Combat and Puzzles are about as you’d expect from a game trying to mimic Zelda. You do straight slashes in front of you with your sword, can hold the attack button for a charged swing attack, and can use items like bombs and arrows to attack far-away enemies. It’s pretty much exactly like 2D Zelda games aside from magic spells you learn for fighting far-off enemies and solving puzzles like using a fire spell to light torches.

Puzzles are very simple. Push blocks out of the way to move forward. Push blocks onto switches to open doors. Bomb cracked walls to find hidden chests with keys. Use keys to open doors. Find Master Key to open Boss Room. All taken from Zelda, and even on the simpler side of Zelda. You won’t find anything remotely difficult like the shrines from Breath of the Wild here.

Bosses are the biggest note-worthy point of the game. All of them have a pattern to them, requiring you to damage them or parts of them before the core is revealed for you to attack. These start off very easy, but will quickly and easily get hard when you get to the 2nd of the 4 major bosses of the game. I had to think pretty hard about how to tackle each boss once the difficulty of the 2nd hit.

Despite there only being 4 major bosses in the game, it lasts a good while. Each of the 3 Artifacts took me about 3-4 hours to find, and getting to the Last Boss is pretty quick. I would gauge a single run through the game to be around 12-15 hours. Not bad considering the Vita version is $12.99, cheaper than the Steam/PC version.


Nothing too major to say about controls. Oceanhorn is compatible with the PlayStation TV, but contains no special controls for when you’re using it on the micro-console. No touch controls. No motion controls. So, you don’t need to worry about having special alternatives if you want to play it on the big screen.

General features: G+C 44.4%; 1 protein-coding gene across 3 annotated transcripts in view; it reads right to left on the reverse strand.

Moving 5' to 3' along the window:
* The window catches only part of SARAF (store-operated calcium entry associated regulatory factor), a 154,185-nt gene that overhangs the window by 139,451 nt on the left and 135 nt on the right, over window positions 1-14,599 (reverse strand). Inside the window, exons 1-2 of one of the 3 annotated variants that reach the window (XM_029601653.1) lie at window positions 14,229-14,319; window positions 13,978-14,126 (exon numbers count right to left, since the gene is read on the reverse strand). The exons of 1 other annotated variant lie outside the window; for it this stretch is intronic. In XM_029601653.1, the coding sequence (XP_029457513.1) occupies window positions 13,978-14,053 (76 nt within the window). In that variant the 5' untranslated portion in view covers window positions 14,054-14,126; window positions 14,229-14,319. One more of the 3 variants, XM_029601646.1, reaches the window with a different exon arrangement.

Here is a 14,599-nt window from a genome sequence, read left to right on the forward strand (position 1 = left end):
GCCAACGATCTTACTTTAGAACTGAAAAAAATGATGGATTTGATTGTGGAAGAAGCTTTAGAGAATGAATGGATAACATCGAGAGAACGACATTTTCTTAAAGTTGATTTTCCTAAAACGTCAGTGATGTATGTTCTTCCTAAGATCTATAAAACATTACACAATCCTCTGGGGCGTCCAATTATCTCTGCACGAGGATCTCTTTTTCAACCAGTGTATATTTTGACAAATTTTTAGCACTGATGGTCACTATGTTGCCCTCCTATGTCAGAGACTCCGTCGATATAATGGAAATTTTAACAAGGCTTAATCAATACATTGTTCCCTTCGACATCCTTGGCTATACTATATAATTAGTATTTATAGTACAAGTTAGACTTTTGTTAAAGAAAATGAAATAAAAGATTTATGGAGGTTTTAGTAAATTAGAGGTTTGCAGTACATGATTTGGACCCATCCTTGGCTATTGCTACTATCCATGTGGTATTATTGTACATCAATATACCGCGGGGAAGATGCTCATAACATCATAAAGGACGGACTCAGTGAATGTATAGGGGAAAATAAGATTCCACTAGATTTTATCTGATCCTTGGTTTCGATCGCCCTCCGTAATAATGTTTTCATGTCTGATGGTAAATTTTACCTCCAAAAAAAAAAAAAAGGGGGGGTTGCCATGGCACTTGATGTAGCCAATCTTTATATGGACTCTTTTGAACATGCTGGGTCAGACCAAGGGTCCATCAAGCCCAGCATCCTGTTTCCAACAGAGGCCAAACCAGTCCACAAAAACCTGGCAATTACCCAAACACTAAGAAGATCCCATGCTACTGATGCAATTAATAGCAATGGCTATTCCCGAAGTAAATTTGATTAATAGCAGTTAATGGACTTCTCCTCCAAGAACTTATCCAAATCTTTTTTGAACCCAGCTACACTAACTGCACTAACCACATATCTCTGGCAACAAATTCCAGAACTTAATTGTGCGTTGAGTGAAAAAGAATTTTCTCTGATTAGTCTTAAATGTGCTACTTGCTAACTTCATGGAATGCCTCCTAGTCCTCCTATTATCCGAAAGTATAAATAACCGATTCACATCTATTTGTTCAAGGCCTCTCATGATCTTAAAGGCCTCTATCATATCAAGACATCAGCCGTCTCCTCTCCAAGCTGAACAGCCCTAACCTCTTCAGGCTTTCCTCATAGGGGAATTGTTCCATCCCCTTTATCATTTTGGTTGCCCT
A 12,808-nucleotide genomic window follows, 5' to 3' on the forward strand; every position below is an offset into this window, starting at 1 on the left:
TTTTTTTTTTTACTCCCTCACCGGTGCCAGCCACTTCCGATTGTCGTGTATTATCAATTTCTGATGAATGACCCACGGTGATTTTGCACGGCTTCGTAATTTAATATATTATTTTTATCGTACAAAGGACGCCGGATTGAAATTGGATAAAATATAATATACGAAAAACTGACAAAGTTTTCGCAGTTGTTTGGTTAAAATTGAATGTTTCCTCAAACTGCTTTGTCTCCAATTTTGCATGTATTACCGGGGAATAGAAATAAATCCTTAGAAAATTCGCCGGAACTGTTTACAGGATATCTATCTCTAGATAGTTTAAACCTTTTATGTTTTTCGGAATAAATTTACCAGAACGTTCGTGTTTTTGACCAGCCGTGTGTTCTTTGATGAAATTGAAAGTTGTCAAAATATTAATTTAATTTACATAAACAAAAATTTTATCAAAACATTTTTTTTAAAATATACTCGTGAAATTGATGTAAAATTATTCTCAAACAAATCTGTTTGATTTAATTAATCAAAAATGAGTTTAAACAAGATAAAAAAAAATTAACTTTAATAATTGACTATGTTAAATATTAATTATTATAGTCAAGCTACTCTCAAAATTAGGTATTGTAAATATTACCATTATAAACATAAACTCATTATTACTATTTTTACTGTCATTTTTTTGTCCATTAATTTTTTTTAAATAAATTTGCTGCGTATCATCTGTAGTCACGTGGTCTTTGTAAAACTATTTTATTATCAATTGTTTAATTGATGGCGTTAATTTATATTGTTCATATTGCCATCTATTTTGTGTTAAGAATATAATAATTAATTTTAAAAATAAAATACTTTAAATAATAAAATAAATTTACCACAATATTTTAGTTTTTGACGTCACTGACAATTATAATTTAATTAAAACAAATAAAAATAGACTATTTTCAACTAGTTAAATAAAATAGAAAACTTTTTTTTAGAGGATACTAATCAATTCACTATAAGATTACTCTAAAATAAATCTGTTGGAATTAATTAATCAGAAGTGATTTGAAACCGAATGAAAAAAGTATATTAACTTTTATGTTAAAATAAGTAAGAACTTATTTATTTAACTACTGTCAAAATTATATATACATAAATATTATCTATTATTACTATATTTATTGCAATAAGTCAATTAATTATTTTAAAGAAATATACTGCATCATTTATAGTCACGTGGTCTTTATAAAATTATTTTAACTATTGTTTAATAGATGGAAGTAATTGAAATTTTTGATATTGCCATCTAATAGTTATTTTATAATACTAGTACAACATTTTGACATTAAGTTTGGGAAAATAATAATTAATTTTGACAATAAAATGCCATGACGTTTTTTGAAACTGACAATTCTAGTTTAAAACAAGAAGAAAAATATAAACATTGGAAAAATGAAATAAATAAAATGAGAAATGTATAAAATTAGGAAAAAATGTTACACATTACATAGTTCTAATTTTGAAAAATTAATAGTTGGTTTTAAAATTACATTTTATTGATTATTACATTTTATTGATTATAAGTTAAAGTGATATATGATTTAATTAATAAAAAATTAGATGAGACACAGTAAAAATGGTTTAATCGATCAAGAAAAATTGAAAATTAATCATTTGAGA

Moving around is done with the Left Analog Stick and the camera can be panned around with the Right Analog Stick. The D-Pad is used to cycle items if you don’t want to have to go to your inventory every time you wish to change your sub-weapon . The R trigger is used to raise your shield.

Finally, the face buttons. X interacts with objects like chests and crates. Square is used for sword attacks. Triangle is used for casting spells. Finally, Circle is used for your sub-weapon, like throwing bombs or shooting off arrows.

It’s pretty simple. The only awkward thing about the controls is the fact that the Left Analog Stick is used for navigating the pause menu, rather than the D-Pad. Not a huge deal or anything, but something you may not be used to.


Visually, I don’t have any complaints. There are some jagged edges here and there, but on the Vita, you can barely even tell they’re there. Even on the PlayStation TV, it looks pretty good. I don’t really have any complaints as the game showcases the art style really well.

Performance is also something I have no real issues with. The initial load time for the game is pretty long, being over a minute in length. Once you get the game loaded, though, the longest loading sequence will be around 4-5 seconds. Frame-rate stays nice and smooth for the entire game as well, so there’s really no reason to complain. The developers took the extra time to optimize the game and it really shines because of it.